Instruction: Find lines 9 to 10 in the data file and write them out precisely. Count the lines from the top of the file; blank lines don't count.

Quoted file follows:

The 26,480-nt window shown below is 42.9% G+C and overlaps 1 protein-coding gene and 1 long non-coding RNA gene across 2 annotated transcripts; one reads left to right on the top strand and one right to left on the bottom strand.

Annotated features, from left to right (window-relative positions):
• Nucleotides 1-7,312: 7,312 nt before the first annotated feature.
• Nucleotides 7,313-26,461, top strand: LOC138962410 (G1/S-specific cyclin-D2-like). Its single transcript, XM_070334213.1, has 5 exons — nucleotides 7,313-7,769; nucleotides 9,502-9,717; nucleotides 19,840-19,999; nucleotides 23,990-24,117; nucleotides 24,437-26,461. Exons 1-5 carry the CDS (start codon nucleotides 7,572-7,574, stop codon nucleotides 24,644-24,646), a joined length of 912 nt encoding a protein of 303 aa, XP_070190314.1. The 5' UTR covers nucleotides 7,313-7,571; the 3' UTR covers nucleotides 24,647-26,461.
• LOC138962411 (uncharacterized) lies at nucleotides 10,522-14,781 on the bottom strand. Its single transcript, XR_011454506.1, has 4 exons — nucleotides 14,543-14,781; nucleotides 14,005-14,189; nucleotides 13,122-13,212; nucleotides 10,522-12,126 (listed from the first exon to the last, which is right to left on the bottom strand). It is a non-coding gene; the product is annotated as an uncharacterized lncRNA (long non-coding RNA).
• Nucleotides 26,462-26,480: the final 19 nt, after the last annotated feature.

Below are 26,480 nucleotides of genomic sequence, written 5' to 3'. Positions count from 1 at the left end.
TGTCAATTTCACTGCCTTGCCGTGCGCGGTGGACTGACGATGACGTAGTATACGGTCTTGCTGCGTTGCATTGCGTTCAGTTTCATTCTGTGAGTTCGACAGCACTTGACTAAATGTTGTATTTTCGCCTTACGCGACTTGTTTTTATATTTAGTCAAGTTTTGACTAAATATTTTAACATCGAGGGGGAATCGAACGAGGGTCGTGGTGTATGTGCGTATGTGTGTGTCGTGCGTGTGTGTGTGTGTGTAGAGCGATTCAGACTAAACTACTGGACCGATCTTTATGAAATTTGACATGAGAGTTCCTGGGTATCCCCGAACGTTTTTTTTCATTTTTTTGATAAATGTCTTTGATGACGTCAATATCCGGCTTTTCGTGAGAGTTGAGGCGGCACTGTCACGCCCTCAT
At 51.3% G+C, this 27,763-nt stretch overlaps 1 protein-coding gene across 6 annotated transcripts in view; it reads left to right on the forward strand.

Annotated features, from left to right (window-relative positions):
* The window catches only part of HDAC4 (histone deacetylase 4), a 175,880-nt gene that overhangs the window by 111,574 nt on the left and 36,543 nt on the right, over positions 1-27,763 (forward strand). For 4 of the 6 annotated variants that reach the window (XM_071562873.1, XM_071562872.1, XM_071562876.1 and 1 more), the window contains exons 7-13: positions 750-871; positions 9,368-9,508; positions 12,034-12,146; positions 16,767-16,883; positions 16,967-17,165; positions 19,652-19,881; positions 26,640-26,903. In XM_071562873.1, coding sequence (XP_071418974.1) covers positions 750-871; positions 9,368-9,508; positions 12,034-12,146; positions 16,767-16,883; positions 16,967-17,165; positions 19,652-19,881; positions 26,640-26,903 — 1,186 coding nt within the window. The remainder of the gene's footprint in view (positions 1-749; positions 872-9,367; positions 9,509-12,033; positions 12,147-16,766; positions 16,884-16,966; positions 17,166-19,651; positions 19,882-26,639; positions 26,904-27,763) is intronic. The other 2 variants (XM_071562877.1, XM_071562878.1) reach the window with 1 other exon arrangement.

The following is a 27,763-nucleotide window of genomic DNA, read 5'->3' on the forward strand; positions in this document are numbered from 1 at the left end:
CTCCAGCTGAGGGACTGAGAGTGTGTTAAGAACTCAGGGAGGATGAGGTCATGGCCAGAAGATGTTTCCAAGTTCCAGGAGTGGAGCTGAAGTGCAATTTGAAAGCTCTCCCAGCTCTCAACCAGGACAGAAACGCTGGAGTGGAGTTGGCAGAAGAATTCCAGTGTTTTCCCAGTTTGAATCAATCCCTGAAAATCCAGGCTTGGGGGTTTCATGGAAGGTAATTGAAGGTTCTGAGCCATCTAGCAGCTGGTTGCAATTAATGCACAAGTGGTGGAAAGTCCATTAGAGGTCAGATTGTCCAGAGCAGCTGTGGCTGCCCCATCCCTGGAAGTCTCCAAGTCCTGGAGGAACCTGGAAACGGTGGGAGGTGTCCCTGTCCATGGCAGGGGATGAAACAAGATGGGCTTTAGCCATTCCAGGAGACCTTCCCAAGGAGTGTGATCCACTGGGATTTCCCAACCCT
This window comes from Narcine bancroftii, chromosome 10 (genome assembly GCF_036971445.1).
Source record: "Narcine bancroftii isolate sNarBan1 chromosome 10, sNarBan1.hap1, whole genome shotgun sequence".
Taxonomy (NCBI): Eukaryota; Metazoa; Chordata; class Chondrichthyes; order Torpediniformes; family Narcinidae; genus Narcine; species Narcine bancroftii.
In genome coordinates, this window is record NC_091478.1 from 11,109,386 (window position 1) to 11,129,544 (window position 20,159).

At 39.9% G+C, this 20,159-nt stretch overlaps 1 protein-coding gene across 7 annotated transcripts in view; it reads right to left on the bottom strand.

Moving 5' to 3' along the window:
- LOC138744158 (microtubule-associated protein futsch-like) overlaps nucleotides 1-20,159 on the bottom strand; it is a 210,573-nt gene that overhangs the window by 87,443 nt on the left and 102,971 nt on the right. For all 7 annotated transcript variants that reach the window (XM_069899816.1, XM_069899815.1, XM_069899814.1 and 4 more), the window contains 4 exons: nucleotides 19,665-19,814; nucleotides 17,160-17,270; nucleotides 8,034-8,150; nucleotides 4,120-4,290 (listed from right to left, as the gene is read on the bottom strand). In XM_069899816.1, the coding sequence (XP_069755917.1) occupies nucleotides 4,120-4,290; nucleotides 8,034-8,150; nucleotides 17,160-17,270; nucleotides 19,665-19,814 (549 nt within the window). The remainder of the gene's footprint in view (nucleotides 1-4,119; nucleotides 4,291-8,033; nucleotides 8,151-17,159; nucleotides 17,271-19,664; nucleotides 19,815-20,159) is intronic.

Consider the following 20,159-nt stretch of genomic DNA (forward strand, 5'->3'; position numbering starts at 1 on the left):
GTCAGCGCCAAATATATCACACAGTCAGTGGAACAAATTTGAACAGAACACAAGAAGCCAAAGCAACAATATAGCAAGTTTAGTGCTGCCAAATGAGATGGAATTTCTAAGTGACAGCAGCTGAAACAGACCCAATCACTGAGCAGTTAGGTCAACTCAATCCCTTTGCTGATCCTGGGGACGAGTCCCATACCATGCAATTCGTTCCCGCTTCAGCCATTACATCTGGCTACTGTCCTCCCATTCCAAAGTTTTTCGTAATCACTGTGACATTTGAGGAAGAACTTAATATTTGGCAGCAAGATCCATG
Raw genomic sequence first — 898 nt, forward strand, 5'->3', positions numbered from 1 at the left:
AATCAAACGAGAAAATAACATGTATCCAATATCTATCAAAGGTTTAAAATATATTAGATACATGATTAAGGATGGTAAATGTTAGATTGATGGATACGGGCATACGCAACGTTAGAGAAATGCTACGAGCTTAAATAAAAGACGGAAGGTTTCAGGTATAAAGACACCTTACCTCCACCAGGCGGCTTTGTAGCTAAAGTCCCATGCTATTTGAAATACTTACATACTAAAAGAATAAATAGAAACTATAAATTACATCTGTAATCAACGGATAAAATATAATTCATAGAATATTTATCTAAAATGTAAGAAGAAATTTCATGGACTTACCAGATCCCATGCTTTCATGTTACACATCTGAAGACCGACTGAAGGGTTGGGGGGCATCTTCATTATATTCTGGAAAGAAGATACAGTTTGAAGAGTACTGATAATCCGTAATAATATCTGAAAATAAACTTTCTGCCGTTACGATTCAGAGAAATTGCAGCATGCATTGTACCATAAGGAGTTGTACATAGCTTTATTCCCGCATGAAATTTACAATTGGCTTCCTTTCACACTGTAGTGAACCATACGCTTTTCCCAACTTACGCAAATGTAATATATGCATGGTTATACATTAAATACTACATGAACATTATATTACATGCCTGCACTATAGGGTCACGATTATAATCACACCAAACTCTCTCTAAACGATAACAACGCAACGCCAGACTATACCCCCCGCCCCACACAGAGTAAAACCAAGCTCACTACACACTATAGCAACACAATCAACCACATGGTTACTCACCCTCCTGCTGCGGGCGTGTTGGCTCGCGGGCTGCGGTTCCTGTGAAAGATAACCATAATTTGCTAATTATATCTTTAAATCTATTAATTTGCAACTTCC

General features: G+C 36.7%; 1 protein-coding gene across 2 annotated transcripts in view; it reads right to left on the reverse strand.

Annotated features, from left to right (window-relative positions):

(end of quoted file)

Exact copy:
At 51.3% G+C, this 27,763-nt stretch overlaps 1 protein-coding gene across 6 annotated transcripts in view; it reads left to right on the forward strand.

Annotated features, from left to right (window-relative positions):